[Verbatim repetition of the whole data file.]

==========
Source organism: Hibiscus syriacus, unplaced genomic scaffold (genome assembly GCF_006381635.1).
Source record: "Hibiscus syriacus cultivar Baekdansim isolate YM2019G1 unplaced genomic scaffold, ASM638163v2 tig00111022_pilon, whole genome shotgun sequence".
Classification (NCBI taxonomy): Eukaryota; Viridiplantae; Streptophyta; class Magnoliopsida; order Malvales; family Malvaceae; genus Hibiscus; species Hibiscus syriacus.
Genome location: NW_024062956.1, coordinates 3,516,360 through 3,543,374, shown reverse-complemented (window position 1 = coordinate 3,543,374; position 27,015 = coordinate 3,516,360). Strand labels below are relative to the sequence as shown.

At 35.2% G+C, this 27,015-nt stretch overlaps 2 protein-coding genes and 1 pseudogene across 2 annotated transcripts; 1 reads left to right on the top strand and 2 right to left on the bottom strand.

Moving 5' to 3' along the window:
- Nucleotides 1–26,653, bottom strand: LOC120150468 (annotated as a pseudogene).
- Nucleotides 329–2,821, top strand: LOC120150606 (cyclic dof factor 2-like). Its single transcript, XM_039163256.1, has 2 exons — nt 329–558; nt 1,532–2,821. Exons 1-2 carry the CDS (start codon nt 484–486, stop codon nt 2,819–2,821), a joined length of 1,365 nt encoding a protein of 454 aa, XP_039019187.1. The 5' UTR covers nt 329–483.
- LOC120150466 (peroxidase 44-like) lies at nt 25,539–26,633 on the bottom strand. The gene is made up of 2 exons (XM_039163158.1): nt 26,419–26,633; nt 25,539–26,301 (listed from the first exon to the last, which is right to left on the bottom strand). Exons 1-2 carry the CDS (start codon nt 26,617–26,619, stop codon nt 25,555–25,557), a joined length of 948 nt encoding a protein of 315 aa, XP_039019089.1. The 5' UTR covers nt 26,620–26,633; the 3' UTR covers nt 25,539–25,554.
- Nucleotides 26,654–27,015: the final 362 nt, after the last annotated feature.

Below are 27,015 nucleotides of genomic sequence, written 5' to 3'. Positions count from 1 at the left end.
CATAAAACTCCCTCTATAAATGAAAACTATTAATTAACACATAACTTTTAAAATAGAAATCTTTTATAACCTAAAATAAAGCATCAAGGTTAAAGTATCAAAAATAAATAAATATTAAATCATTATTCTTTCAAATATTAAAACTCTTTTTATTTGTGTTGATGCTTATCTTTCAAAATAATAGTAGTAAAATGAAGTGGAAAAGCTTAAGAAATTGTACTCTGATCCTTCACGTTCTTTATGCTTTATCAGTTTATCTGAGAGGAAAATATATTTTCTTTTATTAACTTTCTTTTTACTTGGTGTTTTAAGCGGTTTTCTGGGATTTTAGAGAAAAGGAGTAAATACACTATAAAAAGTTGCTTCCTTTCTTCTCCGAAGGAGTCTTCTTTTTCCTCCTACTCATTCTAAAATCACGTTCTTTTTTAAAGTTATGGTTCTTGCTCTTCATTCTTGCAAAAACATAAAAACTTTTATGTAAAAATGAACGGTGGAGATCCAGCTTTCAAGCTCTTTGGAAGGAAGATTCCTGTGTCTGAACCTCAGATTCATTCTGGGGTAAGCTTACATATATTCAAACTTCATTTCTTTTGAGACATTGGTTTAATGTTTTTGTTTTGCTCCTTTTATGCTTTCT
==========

Source organism: Hibiscus syriacus, unplaced genomic scaffold (genome assembly GCF_006381635.1).
Source record: "Hibiscus syriacus cultivar Baekdansim isolate YM2019G1 unplaced genomic scaffold, ASM638163v2 tig00111022_pilon, whole genome shotgun sequence".
Classification (NCBI taxonomy): Eukaryota; Viridiplantae; Streptophyta; class Magnoliopsida; order Malvales; family Malvaceae; genus Hibiscus; species Hibiscus syriacus.
Genome location: NW_024062956.1, coordinates 3,516,360 through 3,543,374, shown reverse-complemented (window position 1 = coordinate 3,543,374; position 27,015 = coordinate 3,516,360). Strand labels below are relative to the sequence as shown.

At 35.2% G+C, this 27,015-nt stretch overlaps 2 protein-coding genes and 1 pseudogene across 2 annotated transcripts; 1 reads left to right on the top strand and 2 right to left on the bottom strand.

Moving 5' to 3' along the window:
- Nucleotides 1–26,653, bottom strand: LOC120150468 (annotated as a pseudogene).
- Nucleotides 329–2,821, top strand: LOC120150606 (cyclic dof factor 2-like). Its single transcript, XM_039163256.1, has 2 exons — nt 329–558; nt 1,532–2,821. Exons 1-2 carry the CDS (start codon nt 484–486, stop codon nt 2,819–2,821), a joined length of 1,365 nt encoding a protein of 454 aa, XP_039019187.1. The 5' UTR covers nt 329–483.
- LOC120150466 (peroxidase 44-like) lies at nt 25,539–26,633 on the bottom strand. The gene is made up of 2 exons (XM_039163158.1): nt 26,419–26,633; nt 25,539–26,301 (listed from the first exon to the last, which is right to left on the bottom strand). Exons 1-2 carry the CDS (start codon nt 26,617–26,619, stop codon nt 25,555–25,557), a joined length of 948 nt encoding a protein of 315 aa, XP_039019089.1. The 5' UTR covers nt 26,620–26,633; the 3' UTR covers nt 25,539–25,554.
- Nucleotides 26,654–27,015: the final 362 nt, after the last annotated feature.

Below are 27,015 nucleotides of genomic sequence, written 5' to 3'. Positions count from 1 at the left end.
CATAAAACTCCCTCTATAAATGAAAACTATTAATTAACACATAACTTTTAAAATAGAAATCTTTTATAACCTAAAATAAAGCATCAAGGTTAAAGTATCAAAAATAAATAAATATTAAATCATTATTCTTTCAAATATTAAAACTCTTTTTATTTGTGTTGATGCTTATCTTTCAAAATAATAGTAGTAAAATGAAGTGGAAAAGCTTAAGAAATTGTACTCTGATCCTTCACGTTCTTTATGCTTTATCAGTTTATCTGAGAGGAAAATATATTTTCTTTTATTAACTTTCTTTTTACTTGGTGTTTTAAGCGGTTTTCTGGGATTTTAGAGAAAAGGAGTAAATACACTATAAAAAGTTGCTTCCTTTCTTCTCCGAAGGAGTCTTCTTTTTCCTCCTACTCATTCTAAAATCACGTTCTTTTTTAAAGTTATGGTTCTTGCTCTTCATTCTTGCAAAAACATAAAAACTTTTATGTAAAAATGAACGGTGGAGATCCAGCTTTCAAGCTCTTTGGAAGGAAGATTCCTGTGTCTGAACCTCAGATTCATTCTGGGGTAAGCTTACATATATTCAAACTTCATTTCTTTTGAGACATTGGTTTAATGTTTTTGTTTTGCTCCTTTTATGCTTTCT